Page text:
Afterward, I couldn’t help but wonder: Is Sarah just plain tougher than I am? Is it possible that she is able to do more with similar physical capacity because she is able to run harder and push closer to her limit? Although I like to think of myself as one tough sonofabitch on the racecourse, I couldn’t dismiss this hypothesis, in part because I had no better explanation and in part because I’ve seen a good deal of evidence that elite endurance athletes are exceptionally tough mentally. Indeed, their next-level toughness is one of the reasons they’re elite.

Some of this evidence is scientific. In a fascinating 1981 paper published in the British Medical Journal, Stirling University psychologists Karel Gisbers and Vivien Scott reported finding that pain tolerance was higher in elite swimmers than in club swimmers and higher in club swimmers than in noncompetitive swimmers. More recently, a team of researchers that included my friend Samuele Marcora found that professional road cyclists scored significantly higher than recreational cyclists on a test of inhibitory control, or the ability to resist immediate temptations (such as the desire to slow down or stop to avoid the suffering of hard exercise) in favor of staying focused on a long-term goal (such as getting to the finish line in the least amount of time possible).

Other evidence of the superior mental toughness of elite endurance athletes is anecdotal. If you spend a lot of time interacting with both elite and nonelite endurance athletes, as I have done, you notice a clear difference in how the two groups (with some individual exceptions, of course) view the pain that their sport inflicts. Elite athletes tend to embrace the pain, or at least accept it. As NAZ Elite member Scott Fauble said in the documentary film 183.4, “I can put myself super deep into this well [of pain]. This is something I’ve known from a young age I was good at. As I’ve kept exploring deeper and deeper for longer and longer periods of time, I’ve just found more and more space there to be myself and live. That is a place where I am at home.”

By contrast, recreational endurance athletes tend to fear and resist pain. For them it is a problem to be avoided, wished away, and at most tolerated, but only up to a point, whereas for the elites it is information and an integral part of the racing (and training) experience. The title of this article is taken from a famous quote from Percy Cerutty, a legendary Australian running coach from the mid-20th century, who often harangued his athletes with the phrase, “Faster, it’s only pain!” as he stood trackside watching them suffer.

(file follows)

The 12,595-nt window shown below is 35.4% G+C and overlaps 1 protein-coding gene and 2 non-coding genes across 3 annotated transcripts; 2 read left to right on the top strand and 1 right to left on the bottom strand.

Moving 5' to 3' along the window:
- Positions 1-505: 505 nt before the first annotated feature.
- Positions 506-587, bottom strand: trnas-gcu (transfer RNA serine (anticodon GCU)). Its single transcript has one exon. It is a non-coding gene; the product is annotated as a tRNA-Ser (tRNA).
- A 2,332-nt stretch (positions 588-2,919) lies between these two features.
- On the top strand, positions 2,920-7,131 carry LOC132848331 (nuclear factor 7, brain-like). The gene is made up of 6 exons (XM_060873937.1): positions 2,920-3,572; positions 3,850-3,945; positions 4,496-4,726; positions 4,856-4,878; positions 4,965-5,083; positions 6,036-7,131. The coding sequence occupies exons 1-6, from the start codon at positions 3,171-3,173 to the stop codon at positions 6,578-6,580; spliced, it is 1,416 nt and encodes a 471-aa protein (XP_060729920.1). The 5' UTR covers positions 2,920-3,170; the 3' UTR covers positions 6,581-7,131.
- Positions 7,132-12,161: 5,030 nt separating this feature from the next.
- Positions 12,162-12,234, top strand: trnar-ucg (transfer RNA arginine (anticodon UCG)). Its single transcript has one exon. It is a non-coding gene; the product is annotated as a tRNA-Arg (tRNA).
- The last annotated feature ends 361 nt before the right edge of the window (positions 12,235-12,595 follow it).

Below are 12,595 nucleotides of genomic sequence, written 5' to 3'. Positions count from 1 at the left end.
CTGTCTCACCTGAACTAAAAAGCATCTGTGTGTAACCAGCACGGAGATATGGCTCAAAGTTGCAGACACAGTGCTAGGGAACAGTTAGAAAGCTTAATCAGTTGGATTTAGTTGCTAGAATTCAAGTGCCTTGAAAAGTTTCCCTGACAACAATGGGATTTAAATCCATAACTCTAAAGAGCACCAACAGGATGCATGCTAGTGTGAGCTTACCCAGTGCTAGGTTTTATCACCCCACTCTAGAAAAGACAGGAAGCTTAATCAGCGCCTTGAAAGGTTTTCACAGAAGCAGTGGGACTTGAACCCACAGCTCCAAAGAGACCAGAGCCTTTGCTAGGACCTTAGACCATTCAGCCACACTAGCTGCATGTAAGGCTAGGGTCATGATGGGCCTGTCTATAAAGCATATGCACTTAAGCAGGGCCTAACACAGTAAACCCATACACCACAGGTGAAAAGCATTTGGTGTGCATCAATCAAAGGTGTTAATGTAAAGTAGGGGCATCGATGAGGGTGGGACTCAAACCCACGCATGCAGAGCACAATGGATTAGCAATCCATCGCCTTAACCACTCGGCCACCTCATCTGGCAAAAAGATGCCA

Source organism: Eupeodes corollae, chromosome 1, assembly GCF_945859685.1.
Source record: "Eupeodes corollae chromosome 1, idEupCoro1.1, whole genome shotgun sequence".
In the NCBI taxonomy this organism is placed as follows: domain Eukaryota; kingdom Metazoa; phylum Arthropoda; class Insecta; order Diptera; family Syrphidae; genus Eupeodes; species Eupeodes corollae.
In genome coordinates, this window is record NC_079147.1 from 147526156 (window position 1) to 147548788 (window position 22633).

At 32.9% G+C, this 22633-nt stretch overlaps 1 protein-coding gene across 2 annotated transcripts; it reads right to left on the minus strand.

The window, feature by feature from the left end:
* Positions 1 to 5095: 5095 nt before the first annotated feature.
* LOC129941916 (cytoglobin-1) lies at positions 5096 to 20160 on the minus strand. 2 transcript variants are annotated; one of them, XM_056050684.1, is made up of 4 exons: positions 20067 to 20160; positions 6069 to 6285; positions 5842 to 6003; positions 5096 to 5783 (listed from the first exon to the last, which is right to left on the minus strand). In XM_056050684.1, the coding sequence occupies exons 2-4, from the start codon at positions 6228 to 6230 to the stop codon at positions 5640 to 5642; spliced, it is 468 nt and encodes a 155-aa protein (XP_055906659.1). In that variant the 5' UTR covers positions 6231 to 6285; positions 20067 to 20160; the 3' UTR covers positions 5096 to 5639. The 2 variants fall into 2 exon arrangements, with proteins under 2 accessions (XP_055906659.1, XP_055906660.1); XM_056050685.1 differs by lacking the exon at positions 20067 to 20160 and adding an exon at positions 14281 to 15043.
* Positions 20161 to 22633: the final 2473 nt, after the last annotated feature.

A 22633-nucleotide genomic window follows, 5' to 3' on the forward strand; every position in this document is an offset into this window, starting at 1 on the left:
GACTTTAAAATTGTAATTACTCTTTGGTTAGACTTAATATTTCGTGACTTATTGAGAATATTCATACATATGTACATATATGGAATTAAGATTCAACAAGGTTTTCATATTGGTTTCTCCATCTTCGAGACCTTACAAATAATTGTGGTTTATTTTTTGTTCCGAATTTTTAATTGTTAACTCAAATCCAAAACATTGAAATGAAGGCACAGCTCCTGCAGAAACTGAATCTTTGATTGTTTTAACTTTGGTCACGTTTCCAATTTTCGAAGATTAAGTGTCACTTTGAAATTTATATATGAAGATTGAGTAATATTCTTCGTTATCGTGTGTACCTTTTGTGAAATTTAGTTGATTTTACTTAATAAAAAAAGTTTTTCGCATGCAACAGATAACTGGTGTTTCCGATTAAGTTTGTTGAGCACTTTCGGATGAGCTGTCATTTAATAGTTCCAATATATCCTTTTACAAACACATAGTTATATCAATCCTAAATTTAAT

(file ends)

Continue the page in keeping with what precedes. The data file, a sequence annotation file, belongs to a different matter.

If you want to be as mentally tough as the elites, your first step is to recognize the deep truth hidden in Cerutty’s directive. Pain is not proof that you can’t go faster, nor evidence that you’ve reached your physical limit. It’s an illusion. You can go faster. All you have to do is try, and accept the extra pain that comes with it.

These ideas are explored in depth in Alex Hutchinson’s new book Endure, which I haven’t read yet but is next on my list. Based on the extensive writing Alex has already done on this subject, though, I do not hesitate to encourage you to check it out. I’ll share some thoughts about it in this space after I’ve gone through it.

But if you want to read other books related to marathon, go here.

$ubscribe and $ave!

  • Access to over 600 plans
  • Library of 5,000+ workouts
  • TrainingPeaks Premium
  • An 80/20 Endurance Book


30 day money back guarentee

For as little as $2.32 USD per week, 80/20 Endurance Subscribers receive:

  • 30-day Money Back Guarantee